Whether it was anticipated or sudden, the death of a loved one is a traumatic experience.  Two and a half years ago, my daughter died from the injuries she received in a car crash.  Death was even more shocking when my father-in-law died two days later.   In fact, we were so overcome with shock we started a buddy system.

We were driving buddies. Driving can be dangerous when you’re grieving.  When we needed to go to the store, church, or social event, my husband and I always drove together.  One of us was the driver and the other was the “spotter,” looking for speeding cars and cars that ran stop signs – something that has become common in our community.  The driving buddy system kept us safe.

We were health buddies. Seven years ago, my husband had life-threatening surgery for a dissected aorta.  He survived the surgery and takes a variety of medications to stay healthy. But often, in the early stages of grief, he would forget to take his medicine and I would have to remind him.  He reminds me about my medications, too.

We were crying buddies. American society thinks “real men” don’t cry, but my husband didn’t care, and many times, especially when he went to check on our daughter’s house, he would break down.  “I always feel better after crying,” he said.  When I cried for an entire day his response was, “Good for you.”

We were comfort buddies. Eight weeks after my daughter and father-in-law died, my brother had a heart attack and died.  My husband comforted me, and I continued to comfort him.  We’ve always been close and comforting each other had drawn us even closer.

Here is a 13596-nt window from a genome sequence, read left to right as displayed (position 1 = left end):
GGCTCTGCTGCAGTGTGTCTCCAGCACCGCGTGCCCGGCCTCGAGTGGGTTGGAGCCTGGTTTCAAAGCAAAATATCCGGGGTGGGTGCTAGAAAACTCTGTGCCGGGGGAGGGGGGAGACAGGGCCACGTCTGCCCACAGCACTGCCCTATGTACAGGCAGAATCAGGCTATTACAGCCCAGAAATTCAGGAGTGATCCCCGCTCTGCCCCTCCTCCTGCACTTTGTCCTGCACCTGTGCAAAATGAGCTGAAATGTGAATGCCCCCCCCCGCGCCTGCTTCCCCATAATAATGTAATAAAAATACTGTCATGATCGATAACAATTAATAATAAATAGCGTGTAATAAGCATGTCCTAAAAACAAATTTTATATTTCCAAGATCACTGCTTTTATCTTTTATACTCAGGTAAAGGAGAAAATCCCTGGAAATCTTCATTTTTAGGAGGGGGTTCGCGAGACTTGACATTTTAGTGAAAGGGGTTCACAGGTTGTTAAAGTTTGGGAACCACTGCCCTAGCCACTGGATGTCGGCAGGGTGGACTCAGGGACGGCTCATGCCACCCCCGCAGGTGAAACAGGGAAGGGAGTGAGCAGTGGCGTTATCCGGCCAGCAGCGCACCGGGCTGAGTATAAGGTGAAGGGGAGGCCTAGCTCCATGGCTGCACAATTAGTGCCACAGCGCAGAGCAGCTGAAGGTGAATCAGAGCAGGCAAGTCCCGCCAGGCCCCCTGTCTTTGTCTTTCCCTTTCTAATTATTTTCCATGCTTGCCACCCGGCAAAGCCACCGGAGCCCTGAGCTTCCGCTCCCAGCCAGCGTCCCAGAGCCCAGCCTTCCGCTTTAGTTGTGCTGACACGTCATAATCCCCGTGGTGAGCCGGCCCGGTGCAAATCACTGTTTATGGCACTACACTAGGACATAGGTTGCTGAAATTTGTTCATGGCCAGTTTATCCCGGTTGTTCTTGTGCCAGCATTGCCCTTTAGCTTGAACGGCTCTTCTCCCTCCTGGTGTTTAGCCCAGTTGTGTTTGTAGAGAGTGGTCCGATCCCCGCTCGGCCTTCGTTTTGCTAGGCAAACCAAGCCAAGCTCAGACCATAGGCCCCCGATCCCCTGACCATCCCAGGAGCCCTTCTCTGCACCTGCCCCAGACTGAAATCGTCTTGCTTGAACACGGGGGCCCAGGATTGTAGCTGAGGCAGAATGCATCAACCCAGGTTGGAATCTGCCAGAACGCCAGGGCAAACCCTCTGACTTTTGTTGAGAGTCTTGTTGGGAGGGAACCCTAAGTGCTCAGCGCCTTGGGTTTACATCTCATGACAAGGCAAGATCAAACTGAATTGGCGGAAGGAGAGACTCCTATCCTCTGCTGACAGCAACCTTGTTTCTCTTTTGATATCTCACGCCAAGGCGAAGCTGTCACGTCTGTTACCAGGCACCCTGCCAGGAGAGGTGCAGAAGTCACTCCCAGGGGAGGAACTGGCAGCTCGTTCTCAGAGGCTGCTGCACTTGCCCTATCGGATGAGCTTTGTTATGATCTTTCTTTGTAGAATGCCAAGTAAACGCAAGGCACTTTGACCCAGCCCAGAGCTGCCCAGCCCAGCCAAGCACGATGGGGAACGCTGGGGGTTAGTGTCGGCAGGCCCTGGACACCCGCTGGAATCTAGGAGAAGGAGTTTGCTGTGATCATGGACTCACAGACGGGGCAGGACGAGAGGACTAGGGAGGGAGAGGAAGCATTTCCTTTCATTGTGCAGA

We were grief trigger buddies. Grief triggers – the first anniversary of loss, your loved one’s birthday, and holidays – can cause renewed feelings of grief.  We prepared for these days by sharing feelings, planning activities, and connecting with relatives.  Friends also served as grief trigger buddies.

We were planning buddies.  Neither of us expected to be raising teenagers at this time of life.  But here we are, listening to rock music, learning teen slang, getting updates on teen fashions and homecoming customs.  We have made careful plans for our grandchildren’s education and future.  If they want to go to graduate school, we will make that happen.

Grief is confusing and I encourage you to think about getting a grief buddy.  Your buddy may be your spouse, a dear friend, someone who is also grieving, or a member of your church.  The buddy system helps to protect you and keep you safe.  Having someone at your side also makes the grief journey easier.

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Harriet Hodgson

Harriet Hodgson has been a freelancer for 43 years, is the author of thousands of articles, and 42 books, including 10 grief resources. She is Assistant Editor of the Open to Hope website, a member of the Association of Health Care Journalists, Alliance of Independent Authors, Minnesota Coalition for Grief Education and Support, and Grief Coalition of Southeastern Minnesota. She is well acquainted with grief. In 2007 four family members died—her daughter (mother of her twin grandchildren), father-in-law, brother (and only sibling) and the twins’ father. Multiple losses shifted the focus of Hodgson’s work from general health to grief resolution and healing. She has appeared on more than 185 radio talk shows, including CBS Radio, and dozens of television stations, including CNN. In addition to writing for Open to Hope, Hodgson is a contributing writer for The Grief Toolbox website and The Caregiver Space website. A popular speaker, she has given presentations at The Compassionate Friends national conference, Bereaved Parents of the USA national conference, and Zoom grief conferences. Her work is cited in Who’s Who of American Women, World Who’s Who of Women, Contemporary Authors, and other directories. For more information about this busy grandmother, great grandmother, author, and speaker please visit www.harriethodgson.com.

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